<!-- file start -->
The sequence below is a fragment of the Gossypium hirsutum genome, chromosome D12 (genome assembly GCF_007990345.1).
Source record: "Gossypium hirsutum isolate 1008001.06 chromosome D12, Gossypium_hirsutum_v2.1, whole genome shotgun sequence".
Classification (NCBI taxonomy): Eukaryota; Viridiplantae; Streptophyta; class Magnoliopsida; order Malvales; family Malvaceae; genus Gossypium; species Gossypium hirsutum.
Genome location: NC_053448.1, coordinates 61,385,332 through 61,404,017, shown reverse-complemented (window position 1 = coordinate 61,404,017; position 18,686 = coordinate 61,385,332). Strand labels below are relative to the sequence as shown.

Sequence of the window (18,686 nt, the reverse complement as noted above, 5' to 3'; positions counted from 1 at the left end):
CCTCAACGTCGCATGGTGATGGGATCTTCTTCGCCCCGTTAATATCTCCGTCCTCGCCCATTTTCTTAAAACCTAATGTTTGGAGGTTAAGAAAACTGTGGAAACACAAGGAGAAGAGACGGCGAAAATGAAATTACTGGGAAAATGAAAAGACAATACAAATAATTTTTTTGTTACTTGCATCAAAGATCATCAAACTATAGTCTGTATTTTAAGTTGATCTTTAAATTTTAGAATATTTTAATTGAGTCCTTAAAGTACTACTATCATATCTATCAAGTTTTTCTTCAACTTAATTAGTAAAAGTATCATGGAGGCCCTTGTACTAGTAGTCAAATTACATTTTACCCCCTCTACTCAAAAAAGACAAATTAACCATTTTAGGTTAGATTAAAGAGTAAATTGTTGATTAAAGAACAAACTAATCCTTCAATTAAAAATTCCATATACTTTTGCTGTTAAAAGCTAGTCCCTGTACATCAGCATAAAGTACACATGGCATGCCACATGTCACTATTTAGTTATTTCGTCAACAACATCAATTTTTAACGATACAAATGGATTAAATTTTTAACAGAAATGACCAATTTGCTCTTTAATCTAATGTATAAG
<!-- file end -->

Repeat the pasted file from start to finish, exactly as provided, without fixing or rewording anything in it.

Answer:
The sequence below is a fragment of the Gossypium hirsutum genome, chromosome D12 (genome assembly GCF_007990345.1).
Source record: "Gossypium hirsutum isolate 1008001.06 chromosome D12, Gossypium_hirsutum_v2.1, whole genome shotgun sequence".
Classification (NCBI taxonomy): Eukaryota; Viridiplantae; Streptophyta; class Magnoliopsida; order Malvales; family Malvaceae; genus Gossypium; species Gossypium hirsutum.
Genome location: NC_053448.1, coordinates 61,385,332 through 61,404,017, shown reverse-complemented (window position 1 = coordinate 61,404,017; position 18,686 = coordinate 61,385,332). Strand labels below are relative to the sequence as shown.

Sequence of the window (18,686 nt, the reverse complement as noted above, 5' to 3'; positions counted from 1 at the left end):
CCTCAACGTCGCATGGTGATGGGATCTTCTTCGCCCCGTTAATATCTCCGTCCTCGCCCATTTTCTTAAAACCTAATGTTTGGAGGTTAAGAAAACTGTGGAAACACAAGGAGAAGAGACGGCGAAAATGAAATTACTGGGAAAATGAAAAGACAATACAAATAATTTTTTTGTTACTTGCATCAAAGATCATCAAACTATAGTCTGTATTTTAAGTTGATCTTTAAATTTTAGAATATTTTAATTGAGTCCTTAAAGTACTACTATCATATCTATCAAGTTTTTCTTCAACTTAATTAGTAAAAGTATCATGGAGGCCCTTGTACTAGTAGTCAAATTACATTTTACCCCCTCTACTCAAAAAAGACAAATTAACCATTTTAGGTTAGATTAAAGAGTAAATTGTTGATTAAAGAACAAACTAATCCTTCAATTAAAAATTCCATATACTTTTGCTGTTAAAAGCTAGTCCCTGTACATCAGCATAAAGTACACATGGCATGCCACATGTCACTATTTAGTTATTTCGTCAACAACATCAATTTTTAACGATACAAATGGATTAAATTTTTAACAGAAATGACCAATTTGCTCTTTAATCTAATGTATAAG